Principle two: systems that result in continuous emission reductions at the source. This sounds like it's a bit technical, but it's actually quite important. Under this principle, technological or operational measures that reduce emissions while not requiring reduction in utilization of the unit are really the only permissible sorts of systems of emission reduction.


      If your element is something that requires the shuttering or reduction in utilization of a unit in order to meet the standard, it is not permissible because shuttering or reduction utilizations are not continuous emission reductions. So you are focusing on the hourly rate of emissions, not on whether you ramp production up and down. By the same token, averaging and trading across units is not permissible under principle two for the same reasons, that it mainly results in emission reductions only because you are ramping emission in generation up and down at units.


      Third principle: the BSER elements must be adequately demonstrated. So carbon capture and  sequestration, partial carbon capture and sequestration, have not been demonstrated adequately for commercial use, so they're not part of the BSER. Note, however, that utilities may choose to use those things as a compliance measure if they can actually do so. So while it can't be required by EPA nationwide, if someone wants to use those as a measure to comply, they can do so because use of CCS or partial CCS actually does result in continuous emission reductions at the particular unit.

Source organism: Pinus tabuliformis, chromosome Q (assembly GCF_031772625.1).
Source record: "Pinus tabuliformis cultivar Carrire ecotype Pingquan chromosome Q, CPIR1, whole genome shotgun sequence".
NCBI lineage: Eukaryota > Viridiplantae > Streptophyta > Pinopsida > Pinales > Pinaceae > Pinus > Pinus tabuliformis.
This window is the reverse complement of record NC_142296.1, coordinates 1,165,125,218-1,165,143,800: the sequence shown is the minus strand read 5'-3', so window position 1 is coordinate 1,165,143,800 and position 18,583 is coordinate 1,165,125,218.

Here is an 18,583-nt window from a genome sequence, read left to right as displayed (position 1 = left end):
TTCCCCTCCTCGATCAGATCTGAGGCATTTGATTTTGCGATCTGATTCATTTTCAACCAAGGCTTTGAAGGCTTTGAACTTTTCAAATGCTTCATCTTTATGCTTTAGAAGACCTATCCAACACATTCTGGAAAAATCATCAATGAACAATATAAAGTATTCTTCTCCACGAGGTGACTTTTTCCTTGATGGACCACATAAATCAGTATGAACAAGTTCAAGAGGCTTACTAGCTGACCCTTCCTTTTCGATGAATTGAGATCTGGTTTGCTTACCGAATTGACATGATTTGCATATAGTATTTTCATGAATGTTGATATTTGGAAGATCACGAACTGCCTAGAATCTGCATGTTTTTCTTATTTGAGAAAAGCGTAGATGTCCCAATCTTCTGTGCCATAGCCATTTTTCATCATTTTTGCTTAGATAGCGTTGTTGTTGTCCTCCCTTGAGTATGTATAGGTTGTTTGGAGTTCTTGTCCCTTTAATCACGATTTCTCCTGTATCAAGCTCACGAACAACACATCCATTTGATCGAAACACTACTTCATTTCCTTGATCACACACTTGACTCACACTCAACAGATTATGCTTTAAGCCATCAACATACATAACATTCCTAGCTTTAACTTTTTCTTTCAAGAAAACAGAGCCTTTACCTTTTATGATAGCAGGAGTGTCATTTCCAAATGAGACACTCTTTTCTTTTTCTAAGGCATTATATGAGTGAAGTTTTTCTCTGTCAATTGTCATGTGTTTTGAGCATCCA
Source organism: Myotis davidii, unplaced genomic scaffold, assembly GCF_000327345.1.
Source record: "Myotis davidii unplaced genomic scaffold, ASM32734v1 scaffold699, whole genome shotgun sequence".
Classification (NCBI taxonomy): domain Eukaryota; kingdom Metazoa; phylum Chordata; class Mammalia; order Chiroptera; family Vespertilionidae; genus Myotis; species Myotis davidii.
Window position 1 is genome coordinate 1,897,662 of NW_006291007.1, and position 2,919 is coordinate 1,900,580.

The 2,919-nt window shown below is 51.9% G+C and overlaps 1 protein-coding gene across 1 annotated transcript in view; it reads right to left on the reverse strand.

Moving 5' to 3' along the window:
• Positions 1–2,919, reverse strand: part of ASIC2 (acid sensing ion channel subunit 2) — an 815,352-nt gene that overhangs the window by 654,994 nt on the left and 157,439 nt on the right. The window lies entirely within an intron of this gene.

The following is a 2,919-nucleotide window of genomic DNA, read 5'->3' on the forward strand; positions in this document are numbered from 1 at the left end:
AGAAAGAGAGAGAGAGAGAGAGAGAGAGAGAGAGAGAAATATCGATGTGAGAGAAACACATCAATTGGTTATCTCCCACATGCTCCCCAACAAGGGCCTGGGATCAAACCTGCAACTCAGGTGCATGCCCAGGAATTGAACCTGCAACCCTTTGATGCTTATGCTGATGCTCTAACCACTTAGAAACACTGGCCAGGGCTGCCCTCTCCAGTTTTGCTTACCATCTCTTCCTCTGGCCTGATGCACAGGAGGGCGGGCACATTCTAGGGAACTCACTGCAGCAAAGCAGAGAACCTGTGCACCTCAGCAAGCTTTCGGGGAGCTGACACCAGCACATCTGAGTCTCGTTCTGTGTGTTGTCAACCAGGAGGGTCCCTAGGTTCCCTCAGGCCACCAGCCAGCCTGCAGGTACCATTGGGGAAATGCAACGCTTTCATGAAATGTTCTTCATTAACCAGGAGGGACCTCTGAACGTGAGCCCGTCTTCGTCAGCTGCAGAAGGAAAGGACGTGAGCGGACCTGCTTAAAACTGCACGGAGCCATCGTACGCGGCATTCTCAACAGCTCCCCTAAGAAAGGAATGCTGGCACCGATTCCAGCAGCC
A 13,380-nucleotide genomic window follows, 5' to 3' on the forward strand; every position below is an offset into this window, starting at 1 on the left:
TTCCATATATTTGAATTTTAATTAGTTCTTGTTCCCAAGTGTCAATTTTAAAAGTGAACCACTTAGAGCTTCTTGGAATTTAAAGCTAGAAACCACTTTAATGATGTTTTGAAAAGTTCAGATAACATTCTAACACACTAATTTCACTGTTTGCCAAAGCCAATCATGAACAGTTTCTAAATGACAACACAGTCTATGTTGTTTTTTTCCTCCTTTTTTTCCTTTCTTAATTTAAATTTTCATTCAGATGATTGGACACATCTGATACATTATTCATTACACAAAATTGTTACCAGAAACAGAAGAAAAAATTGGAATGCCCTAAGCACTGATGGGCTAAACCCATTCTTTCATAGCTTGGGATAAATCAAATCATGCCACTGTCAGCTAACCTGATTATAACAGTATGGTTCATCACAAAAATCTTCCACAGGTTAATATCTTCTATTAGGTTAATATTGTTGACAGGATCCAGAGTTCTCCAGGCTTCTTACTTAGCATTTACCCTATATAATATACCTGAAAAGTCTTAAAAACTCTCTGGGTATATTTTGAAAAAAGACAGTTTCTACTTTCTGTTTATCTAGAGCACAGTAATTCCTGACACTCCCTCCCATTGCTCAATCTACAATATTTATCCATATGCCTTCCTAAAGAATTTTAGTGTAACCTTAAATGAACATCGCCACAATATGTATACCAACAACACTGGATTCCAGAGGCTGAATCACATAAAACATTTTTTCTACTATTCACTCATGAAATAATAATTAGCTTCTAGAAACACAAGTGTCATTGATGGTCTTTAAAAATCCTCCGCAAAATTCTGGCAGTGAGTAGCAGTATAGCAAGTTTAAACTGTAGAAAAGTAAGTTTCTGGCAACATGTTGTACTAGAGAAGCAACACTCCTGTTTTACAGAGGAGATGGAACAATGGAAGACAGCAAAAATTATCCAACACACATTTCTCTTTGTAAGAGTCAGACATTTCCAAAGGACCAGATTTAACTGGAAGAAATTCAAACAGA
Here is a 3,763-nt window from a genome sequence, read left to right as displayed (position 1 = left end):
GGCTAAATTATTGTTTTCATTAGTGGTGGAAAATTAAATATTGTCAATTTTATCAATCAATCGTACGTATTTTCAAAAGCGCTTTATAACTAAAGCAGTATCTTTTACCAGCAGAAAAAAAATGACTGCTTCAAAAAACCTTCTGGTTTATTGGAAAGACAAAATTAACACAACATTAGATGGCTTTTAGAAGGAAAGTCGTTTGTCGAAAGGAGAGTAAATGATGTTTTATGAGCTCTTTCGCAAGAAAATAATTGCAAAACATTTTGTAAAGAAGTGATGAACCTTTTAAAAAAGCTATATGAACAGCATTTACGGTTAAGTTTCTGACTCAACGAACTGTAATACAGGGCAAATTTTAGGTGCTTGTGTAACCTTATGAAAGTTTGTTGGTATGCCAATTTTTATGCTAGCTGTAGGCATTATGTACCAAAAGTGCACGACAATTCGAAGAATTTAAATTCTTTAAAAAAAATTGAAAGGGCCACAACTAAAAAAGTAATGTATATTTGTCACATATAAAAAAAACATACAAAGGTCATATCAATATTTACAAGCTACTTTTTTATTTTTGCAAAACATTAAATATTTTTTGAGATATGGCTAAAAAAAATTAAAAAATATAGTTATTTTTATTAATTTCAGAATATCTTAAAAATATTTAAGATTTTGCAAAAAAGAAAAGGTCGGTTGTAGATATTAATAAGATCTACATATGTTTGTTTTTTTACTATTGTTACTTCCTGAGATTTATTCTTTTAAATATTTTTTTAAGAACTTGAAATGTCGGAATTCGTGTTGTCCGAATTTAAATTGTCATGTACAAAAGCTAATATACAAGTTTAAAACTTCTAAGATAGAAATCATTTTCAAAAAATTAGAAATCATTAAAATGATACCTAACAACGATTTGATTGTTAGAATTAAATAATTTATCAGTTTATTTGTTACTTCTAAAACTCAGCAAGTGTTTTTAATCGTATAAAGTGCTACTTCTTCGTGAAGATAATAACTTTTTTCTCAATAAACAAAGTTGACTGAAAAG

Principle four: the elements must be broadly achievable for a source category nationwide. Consequence of this is, for instance, you cannot do co-firing. And that is due to costs and other factors that may vary across the nation. Like CCS, however, if you can show that you can actually use co-firing, then you may use it as a compliance measure. Repowering a unit, say, converting it from a coal unit to a natural gas unit is out because EPA has determined that this redefines the source, thereby creating a new source. And EPA is not willing to use Section 111(d) to effectively require the creation of a new source.